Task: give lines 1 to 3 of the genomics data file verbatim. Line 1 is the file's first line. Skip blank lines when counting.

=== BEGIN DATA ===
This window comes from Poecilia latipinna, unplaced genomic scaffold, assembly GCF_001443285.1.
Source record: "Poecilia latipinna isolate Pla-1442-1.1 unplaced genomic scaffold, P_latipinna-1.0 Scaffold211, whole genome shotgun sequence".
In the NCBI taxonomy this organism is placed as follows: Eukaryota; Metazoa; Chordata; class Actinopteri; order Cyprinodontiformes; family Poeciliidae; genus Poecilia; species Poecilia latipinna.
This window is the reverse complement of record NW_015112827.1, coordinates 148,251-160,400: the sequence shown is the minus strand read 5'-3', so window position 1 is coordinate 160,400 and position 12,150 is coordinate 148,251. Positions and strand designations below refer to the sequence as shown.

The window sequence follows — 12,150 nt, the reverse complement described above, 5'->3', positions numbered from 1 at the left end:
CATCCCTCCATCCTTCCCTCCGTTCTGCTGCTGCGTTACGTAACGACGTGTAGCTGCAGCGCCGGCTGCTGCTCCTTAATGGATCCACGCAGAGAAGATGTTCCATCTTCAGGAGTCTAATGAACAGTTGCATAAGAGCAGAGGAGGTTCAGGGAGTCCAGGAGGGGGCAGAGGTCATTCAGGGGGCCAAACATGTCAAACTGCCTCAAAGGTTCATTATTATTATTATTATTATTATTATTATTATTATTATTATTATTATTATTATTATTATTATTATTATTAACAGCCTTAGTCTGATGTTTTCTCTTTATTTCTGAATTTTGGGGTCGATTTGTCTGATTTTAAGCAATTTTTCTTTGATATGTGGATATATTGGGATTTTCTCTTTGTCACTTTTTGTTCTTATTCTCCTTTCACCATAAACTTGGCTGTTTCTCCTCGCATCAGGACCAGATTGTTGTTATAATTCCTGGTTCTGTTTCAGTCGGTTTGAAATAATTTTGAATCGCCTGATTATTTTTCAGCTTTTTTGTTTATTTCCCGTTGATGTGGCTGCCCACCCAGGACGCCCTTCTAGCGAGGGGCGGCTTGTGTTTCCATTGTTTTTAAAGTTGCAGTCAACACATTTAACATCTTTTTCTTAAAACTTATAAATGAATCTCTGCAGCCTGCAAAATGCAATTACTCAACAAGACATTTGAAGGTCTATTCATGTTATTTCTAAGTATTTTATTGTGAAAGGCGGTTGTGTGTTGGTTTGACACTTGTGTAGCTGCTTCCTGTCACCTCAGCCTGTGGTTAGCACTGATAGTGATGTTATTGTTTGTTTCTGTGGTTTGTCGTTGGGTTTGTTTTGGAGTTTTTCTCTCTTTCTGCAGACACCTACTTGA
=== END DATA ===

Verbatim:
This window comes from Poecilia latipinna, unplaced genomic scaffold, assembly GCF_001443285.1.
Source record: "Poecilia latipinna isolate Pla-1442-1.1 unplaced genomic scaffold, P_latipinna-1.0 Scaffold211, whole genome shotgun sequence".
In the NCBI taxonomy this organism is placed as follows: Eukaryota; Metazoa; Chordata; class Actinopteri; order Cyprinodontiformes; family Poeciliidae; genus Poecilia; species Poecilia latipinna.